I promised I'd write regularly until the end of the month, but as you know I've been mostly unable to do that. Not because I haven't wanted to, but mostly due to the rigors of life out here on our own. Farming and building at breakneck speeds are the least of it. The heat and dangers and stress are just as bad.
I'll fully admit that when I remembered my mom's birthday last week, I sort of lost it. I don't know why it hit me so hard this year. Maybe because it was a memorable birthday, one of the big ones in people's lives, though I think she would have disagreed. Age is just a number and all that.
Basically that emotional breakdown, small as it was, combined with some troubles over the weekend kept me sidelined here. I worked and ate and slept and that was about the extent of my ability to function. Over the weekend we had a hailstorm powerful enough to damage our vehicles, so you can imagine the destruction it leveled on our crops. Lucky for us, we prepared for such an eventuality, but part of our scramble was us working out in the pelting ice to cover the crop beds we hadn't yet reached. All told we lost about a fifth of the food already sprouting. A heavy blow, but not a fatal one.
Then there was a...I'd call it a zombie attack, but it wasn't. We've had a team of people doing nothing but strengthening our fences and other defensive measures since they got here. Which means runs out to the nearby towns and farms to gather supplies. They even managed to find a couple horses somewhere, which pull our makeshift wagon. Saves on gas, that's for sure.
The zombies didn't try to overrun the fence. The damn thing is really high and strong. It's webbed with spikes and other deterrents to keep the undead from trying to scale it. Every one of the dead outside our wall was New Breed. Probably forty or fifty of them, all watching us with too-clever eyes, trying to figure out the best way to crack the shell to get at the tasty meat inside.
I'm sort of proud of that last sentence. Just sayin'.
We used some of our precious ammonia--of which we have a good amount, but not easily replaced out here--to scatter the undead from our perimeter. Three teams of three went out the sally gate to hunt the undead down and end them. That gate was Jessica's idea, by the way. How did no one think of building an inner and outer gate to prevent the undead from swarming through an open door? Maybe it came up at a meeting at some point and was considered too difficult to add on to the gates of Haven. Maybe no one brought it up because they were all too embarrassed no one thought of it. Who knows? What we had worked, that's the main thing.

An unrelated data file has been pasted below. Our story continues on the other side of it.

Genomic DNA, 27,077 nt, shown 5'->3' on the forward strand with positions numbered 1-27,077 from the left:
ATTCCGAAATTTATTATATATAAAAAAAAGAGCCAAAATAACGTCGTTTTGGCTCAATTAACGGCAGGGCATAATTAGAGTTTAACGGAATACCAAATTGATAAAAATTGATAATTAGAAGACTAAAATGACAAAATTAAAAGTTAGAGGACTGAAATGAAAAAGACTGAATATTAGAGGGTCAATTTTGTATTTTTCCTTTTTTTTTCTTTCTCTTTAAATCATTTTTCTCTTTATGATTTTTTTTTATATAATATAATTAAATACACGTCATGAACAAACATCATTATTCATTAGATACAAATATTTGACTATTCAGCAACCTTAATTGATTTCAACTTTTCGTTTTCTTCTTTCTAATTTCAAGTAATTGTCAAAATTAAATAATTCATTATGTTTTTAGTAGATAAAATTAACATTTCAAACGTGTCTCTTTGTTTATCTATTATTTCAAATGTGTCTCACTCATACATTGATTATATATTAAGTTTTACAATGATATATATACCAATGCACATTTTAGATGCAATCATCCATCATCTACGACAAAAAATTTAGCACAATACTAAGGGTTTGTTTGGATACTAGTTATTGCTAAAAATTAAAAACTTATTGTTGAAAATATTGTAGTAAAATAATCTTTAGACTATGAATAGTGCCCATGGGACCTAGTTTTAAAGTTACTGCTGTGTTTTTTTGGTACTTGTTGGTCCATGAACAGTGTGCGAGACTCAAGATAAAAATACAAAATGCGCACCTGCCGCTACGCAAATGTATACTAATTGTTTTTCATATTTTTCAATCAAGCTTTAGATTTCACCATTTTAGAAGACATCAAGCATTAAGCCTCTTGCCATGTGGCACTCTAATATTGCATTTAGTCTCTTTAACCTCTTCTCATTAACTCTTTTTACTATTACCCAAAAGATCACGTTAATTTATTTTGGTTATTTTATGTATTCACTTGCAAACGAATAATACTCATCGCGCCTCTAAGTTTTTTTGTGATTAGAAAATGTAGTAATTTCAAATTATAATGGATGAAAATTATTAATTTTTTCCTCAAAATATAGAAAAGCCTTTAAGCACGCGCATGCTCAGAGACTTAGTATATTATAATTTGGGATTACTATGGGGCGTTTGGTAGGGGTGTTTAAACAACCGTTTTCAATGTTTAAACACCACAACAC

At any rate, I did my thing with my bow for the first time in what feels like forever. I'm healed enough and we're worried about ammo enough that I was allowed to try to pick off zombies with arrows. It was hard and my arm and shoulder are hellishly out of practice. My muscles seem to have weakened a little, joints tightening. It took a lot of effort to loose that first arrow, which clanged off the top of the fence and darted into the distance never to be seen again. Which is saying something since I was on a cherry-picker well above the fenceline. It's one of the electric ones you can charge with a normal plug. Patrick made that particular find.
In the end I did manage to take down a few zombies with headshots, but I chalk that up to volume rather than ability. My body needs to relearn how to shoot, and I made a good start by firing at least forty arrows. I got better about halfway through the lot, then worse toward the end as the pain and fatigue in my muscles made even holding the bow an exercise in not swearing a lot.
But you know, it felt good. Really good. The pain was a reminder I'm still alive. It told me I was working to support my chosen community, full of people I love and respect. Every time I've been injured in the last few years, I've fallen into a funk during the recovery. I know that. It's just part of me. Jess made the point that each time I've gained a better handle on my recovery, both mentally and physically. She told me she's seeing me improve a little at a time. All it takes is getting shot, I suppose.
I think of the satisfaction running through me even as I agonized over pulling the string of my bow back to my cheek, and I couldn't help but remember my breakdown. Seems like a different man. Oh, I still feel dark echoes from that time. It's sort of the mental equivalent of a smell bringing back the full memory of home cooking or a favorite summer camp. I have these flashes of deja vu at times, putting me back in those, my worst of days. But I can't stay there. The man who fell into that shaded valley, cut off from all hope of seeing light, is not the man who walked out of it to finally face the sun.
Growth and change and time all conspire to fundamentally alter who we are. It's like the adult me watching kids play with toys and pretend. I see them, even feel a yearning to do the same just as I'd done as a child, but even when I'm there in spirit for a few seconds, I'm not really there. I'm past it, different on a bedrock level that doesn't allow me to go back.
Which is where all of us are now. We haven't named our new home yet, other than to call it the generic 'compound', but we will. The people living here have already moved past Haven. Fond memories and cherished friends can't bridge the divide from who we are to who we were. This is who we have become. Pioneers. Settlers. A part of the first wave of people moving beyond the confines of communities of survivors.
I think that's enough for one day, don't you? Four more of these, four more parts, and then we'll say our goodbyes. Not forever, obviously--I'm philosophical, but not so much I can't keep in touch--but for a while at least. Until I have something to say. Something that matters.